This ruling is politically significant. The courts have long upheld 14th amendment protections for all persons present within the borders of the U.S., so this ruling is in keeping with a very long judicial stance. However, I wonder and worry about the prospects for the Republican noise about voiding 14th Amendment protections for undocumented immigrants becoming a more serious legislative threat if an ever more extremist set of candidates manage to make the Senate ‘Red’ during the Fall 2014 elections. Obama may have to be compelled to veto attacks on our Constitution.

However, the original ACLU complaint is not just based on 14th Amendment arguments. The legal team also brilliantly invoked the Suspension Clause of Article I of the U.S. Constitution that requires a forum for judicial review where a non-citizen challenges the lawfulness of removal from the United States; in this regard, they invoked INS v. St. Cyr, 533 U.S. 289, 304 (2001). They also invoked the due process clause and Article III of the U.S. Constitution “which require some federal forum for judicial review of federal statutory and constitutional claims, at least where liberty is at stake.”

It would take an obscene amount of political chutzpah for a Republican majority in Congress to legislate such radical changes to several Articles and Amendments in the U.S. Constitution. This will surely not happen and so what I believe the #Not1More movement is focusing on is transforming the battle from the terrain of matters of procedural justice (quadue process) into the more challenging battle over substantive justice – which means extending formal recognition and integration of the 11 million undocumented and out-of-status individuals as persons who are no longer rendered as rightless and stateless people.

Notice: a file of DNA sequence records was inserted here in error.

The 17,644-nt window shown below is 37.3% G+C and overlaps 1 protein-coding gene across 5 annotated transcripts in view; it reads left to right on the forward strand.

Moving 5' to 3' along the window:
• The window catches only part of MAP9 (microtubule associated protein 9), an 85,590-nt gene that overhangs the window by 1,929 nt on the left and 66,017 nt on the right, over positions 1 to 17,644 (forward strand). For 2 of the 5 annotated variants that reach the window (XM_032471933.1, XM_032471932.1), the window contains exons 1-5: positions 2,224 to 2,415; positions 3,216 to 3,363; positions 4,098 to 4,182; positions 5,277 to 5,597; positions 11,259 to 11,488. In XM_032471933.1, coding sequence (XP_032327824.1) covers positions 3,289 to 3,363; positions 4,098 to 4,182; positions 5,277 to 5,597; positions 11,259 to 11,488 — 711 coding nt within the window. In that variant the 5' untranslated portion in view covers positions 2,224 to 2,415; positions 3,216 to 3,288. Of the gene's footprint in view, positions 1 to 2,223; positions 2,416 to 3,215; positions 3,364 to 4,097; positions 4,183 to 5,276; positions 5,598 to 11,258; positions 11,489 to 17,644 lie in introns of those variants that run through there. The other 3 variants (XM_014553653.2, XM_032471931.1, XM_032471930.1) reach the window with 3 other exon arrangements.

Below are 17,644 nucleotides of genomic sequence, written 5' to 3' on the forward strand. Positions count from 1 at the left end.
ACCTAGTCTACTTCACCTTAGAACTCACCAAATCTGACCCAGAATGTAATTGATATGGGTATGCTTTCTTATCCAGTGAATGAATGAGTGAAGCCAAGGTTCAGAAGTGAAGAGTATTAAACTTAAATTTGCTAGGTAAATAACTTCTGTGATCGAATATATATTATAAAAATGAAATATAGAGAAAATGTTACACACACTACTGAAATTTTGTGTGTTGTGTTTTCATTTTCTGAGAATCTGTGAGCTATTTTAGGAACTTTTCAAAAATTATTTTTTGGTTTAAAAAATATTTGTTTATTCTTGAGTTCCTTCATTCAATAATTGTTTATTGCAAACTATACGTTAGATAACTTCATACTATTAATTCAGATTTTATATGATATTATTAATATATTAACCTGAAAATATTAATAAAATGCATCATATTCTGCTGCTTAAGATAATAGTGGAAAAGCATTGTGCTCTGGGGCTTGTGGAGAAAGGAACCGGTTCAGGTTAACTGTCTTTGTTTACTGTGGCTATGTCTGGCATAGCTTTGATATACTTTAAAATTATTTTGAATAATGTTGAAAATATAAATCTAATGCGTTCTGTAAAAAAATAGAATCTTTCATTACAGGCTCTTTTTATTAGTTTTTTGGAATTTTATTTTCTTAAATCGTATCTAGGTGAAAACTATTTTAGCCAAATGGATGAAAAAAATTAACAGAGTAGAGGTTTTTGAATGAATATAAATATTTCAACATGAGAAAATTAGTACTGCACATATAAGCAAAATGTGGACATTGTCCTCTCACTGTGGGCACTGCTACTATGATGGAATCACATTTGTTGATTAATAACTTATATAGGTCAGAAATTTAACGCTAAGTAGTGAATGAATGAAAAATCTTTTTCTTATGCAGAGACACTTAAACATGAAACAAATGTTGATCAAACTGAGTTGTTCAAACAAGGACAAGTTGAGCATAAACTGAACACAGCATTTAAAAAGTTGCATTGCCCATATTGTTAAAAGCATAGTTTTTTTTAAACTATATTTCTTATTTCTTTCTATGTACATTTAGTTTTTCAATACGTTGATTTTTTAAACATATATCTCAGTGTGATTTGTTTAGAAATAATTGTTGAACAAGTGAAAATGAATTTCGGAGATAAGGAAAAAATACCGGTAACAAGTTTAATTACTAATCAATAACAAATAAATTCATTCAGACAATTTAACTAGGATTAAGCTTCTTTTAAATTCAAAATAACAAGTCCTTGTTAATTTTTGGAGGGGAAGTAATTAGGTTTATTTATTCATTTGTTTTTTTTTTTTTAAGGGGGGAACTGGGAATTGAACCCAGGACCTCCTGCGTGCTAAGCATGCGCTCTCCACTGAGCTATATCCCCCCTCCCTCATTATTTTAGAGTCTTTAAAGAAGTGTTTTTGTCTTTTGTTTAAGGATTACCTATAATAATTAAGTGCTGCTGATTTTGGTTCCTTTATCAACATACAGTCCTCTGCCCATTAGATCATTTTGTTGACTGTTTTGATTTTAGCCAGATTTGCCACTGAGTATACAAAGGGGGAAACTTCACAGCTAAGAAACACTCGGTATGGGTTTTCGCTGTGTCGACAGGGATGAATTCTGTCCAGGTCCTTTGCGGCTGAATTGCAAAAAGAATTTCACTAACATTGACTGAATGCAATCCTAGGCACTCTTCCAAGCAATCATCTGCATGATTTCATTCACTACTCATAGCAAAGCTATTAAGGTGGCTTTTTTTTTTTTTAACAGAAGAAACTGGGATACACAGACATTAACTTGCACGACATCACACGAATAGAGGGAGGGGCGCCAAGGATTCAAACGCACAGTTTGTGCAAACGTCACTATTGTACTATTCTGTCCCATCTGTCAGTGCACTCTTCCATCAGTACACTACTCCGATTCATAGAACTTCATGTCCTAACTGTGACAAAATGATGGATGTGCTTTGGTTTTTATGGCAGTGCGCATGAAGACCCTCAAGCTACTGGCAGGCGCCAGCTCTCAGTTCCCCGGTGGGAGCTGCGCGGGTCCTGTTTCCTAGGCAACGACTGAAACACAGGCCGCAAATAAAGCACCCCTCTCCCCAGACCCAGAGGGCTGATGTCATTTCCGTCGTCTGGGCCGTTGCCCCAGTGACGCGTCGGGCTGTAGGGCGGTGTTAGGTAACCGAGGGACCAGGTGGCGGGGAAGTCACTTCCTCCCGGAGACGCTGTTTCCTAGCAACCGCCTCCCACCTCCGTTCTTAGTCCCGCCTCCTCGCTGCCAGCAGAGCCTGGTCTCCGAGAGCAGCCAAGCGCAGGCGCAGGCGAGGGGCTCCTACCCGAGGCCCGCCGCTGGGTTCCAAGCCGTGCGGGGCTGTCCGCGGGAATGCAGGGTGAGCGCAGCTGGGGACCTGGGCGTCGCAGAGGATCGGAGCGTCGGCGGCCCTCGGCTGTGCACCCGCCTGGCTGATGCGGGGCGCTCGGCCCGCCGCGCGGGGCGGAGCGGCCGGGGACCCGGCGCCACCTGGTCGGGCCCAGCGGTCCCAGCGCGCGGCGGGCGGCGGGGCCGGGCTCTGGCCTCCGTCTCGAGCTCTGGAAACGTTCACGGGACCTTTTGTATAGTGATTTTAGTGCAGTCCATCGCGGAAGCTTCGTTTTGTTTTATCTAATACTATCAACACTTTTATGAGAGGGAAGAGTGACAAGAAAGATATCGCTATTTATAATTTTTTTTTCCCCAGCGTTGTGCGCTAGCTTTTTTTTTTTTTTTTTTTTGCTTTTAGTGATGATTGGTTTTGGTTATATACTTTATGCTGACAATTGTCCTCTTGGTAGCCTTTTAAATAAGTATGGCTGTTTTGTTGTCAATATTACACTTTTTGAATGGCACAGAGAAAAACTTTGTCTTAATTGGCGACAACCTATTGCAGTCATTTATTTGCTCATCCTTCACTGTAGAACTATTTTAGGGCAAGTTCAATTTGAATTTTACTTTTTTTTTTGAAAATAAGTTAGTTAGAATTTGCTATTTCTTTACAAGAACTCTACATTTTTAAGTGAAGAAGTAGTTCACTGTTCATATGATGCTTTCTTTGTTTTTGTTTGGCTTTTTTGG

The language games associated with this policy problem are also quite revealing about the governmental rationality at work in these Unconstitutional immigration politics. The ACLU complaint explains, in footnote 4 (page 10,) how the Illegal Immigration Reform and Immigrant Responsibility Act of 1996 (“IIRIRA”) “replaced all references to ‘deportation’ with ‘removal.’” Deportation and exclusion proceedings were now lumped into the broader category of ‘removal’ proceedings. 

These language games obscure the violence being perpetrated against people. The feds love subtext and appear to have gone from referencing “deportation” to using the word “removal” and now apparently the Disneyesque, “return”. This is devilishly misleading and even cartoonish language that seeks to justify and obscure the violence inflicted on families by making it appear as if the forcibly deported are voluntarily returning home, when indeed their immediate family and community are in the U.S. and not Mexico.

For the full report go to: